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Tuesday, 9 December 2014

Christmas - More For than Against!

Annual Agony
Every year, around this time, I find myself in an internal battle, which after the years have passed, has still not been resolved: what should we do about Christmas? The fact that the battle resurfaces regularly is a sign that my heart is not settled on the issue, but the older I grow, I sense the balance of my mind is tilting more for than against. 

Christmas secular western style has virtually nothing to do with Christ or Christianity. It is simply an opportunity to indulge in excess, excess drink, excess food, excess pleasure, excess debauchery, you name it. Christians are called instead to be sober minded (1 Peter 5:8-9). I could easily live in a cave from December 24th-26th (with my family and brothers and sisters in Christ, of course, but away from the maddening crowd).

And yet, there are many many good things about this season of the year, and here are half a dozen.

First, it is an opportunity to visit friends and relatives. My wider family, for example, have an annual get together over Christmas, and it's great to touch base - in some cases the only time in that year.

Second, it's a chance to get some rest.... well kind of, anyway.

Third, it's a time for family traditions. Nothing wrong with family traditions. In our home, for example, there is a particular "Christmas" scent which we put on potpourri only in December! If we didn't roll it out we'd have a riot on our hands.

Fourth, Christians have the liberty to remember the birth of Jesus Christ in a special way. It's not proscribed, but what can be found against finding some time to remember the miracle of God made flesh, dwelling among us, identifying with our joys and sorrows ultimately to win us and save us from our sins.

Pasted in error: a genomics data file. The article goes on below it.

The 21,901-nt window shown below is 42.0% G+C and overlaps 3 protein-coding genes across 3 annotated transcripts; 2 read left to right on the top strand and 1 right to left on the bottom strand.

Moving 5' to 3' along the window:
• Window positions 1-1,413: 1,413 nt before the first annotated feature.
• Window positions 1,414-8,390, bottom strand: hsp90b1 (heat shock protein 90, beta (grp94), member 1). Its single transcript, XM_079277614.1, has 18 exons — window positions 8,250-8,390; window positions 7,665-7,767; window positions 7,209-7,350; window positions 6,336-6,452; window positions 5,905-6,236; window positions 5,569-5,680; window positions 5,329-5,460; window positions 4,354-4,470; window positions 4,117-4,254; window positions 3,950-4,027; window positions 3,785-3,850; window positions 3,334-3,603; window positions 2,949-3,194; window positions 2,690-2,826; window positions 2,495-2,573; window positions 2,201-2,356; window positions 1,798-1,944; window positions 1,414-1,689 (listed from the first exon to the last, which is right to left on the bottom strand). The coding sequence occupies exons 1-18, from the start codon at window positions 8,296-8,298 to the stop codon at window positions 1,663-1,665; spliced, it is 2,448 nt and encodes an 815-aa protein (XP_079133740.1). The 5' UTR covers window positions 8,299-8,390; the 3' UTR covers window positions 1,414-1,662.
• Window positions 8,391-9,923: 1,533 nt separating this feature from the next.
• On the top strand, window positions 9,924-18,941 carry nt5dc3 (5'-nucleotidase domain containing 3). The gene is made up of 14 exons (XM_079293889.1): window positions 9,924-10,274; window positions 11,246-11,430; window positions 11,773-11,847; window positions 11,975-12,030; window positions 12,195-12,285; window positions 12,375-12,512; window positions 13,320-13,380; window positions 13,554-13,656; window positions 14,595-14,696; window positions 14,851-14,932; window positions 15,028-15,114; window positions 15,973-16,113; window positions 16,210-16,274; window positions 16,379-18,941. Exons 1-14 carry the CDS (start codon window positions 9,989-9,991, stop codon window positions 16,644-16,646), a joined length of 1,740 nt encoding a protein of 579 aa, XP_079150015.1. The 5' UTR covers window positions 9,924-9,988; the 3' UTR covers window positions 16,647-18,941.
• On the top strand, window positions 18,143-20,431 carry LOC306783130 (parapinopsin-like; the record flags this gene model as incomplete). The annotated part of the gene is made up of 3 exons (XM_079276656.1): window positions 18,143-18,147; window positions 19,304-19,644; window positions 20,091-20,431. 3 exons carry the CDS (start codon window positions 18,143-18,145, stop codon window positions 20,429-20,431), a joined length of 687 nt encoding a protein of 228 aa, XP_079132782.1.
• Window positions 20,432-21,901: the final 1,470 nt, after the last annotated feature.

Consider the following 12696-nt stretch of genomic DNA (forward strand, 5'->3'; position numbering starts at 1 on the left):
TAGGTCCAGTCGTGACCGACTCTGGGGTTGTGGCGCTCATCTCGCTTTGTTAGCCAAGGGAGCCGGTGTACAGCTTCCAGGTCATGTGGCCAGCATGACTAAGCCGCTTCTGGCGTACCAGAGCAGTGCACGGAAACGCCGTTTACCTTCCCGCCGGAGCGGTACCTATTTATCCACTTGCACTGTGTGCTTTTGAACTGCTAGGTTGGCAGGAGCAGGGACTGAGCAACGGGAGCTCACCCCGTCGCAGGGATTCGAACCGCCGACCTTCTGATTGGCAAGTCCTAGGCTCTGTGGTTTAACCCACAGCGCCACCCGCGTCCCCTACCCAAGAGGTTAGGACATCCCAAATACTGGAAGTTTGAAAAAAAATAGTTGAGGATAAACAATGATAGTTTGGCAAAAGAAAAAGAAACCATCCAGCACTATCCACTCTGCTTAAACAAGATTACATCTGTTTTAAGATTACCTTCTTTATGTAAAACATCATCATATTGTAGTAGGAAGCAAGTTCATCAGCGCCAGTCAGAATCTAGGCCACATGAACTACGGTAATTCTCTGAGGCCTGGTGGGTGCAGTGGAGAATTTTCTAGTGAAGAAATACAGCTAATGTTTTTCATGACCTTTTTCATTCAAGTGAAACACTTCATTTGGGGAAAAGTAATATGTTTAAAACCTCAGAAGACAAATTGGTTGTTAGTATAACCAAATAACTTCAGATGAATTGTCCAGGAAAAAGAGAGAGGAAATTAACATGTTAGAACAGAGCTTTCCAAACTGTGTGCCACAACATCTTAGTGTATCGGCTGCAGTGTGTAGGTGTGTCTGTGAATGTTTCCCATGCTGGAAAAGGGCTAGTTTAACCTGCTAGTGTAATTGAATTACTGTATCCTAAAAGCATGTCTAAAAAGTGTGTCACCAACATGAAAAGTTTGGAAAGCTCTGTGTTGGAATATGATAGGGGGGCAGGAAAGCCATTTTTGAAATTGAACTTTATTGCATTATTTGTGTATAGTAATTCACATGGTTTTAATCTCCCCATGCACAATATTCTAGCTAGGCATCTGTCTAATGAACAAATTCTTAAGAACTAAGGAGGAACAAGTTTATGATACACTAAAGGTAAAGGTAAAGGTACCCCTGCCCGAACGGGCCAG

Fifthly, thank God, the mid-winter celebration is not focused on some pagan myth, which would bring with it the debauchery that normally attends such pagan myths. Thank God that even today, nativity plays are still at the heart of most school Christmas celebrations. What a salting effect traditional Christmas has upon our near-pagan culture. Think of how more excessive the 'celebrations' would be without the influence of the Gospel in our land.

But sixthly, what a fantastic opportunity to share the Gospel with a lost world! Let's take this opportunity to invite people to Carol services, give them a free Gospel tract, and spend time with them, and pray that God may give them the precious gift of faith.

Friday, 5 December 2014

The glory of tradition!

I cannot believe I am writing this....
I don't know of anyone who is more against tradition than myself. I see red every time someone says "this must be done this way, because we've always done it this way." I want robust - which means biblical - arguments for doing things.

The New Testament has no traditions
The genius of the Gospel is that it can find a home in any culture in any age. And thus there are no traditions for worship in the Scriptures.

"But what about 'when you come together, everyone has a hymn, a word of instruction, a revelation, a tongue or an interpreation' (1 Cor 14:26)?", I hear someone ask.

If anyone thinks this verse is the last word on corporate worship traditions they are making two mistakes. The first is a failure to note the difference between the descriptive and the proscriptive. Paul is not saying, "this is how to worship", he is not issuing a command (proscriptive), he is simply describing what they do (descriptive). The second mistake is a failure to set this letter in its historical context. The first believers had no NT (perhaps a letter here or there), they had no complete and final revelation. For that reason, the church was instructed by divine revelations, as through tongues: that's why Paul includes in their tradition, revelations, tongues and intepretations. Once Scripture had been completed, the church had the complete and final word of Christ which is able to thoroughly equip the man or woman of God for every good work (2 Timothy 3:16-17): I don't need a prophecy to guide me today, I have God's certain Word along with his glorious Spirit. 

The requirements/principles of the New Testament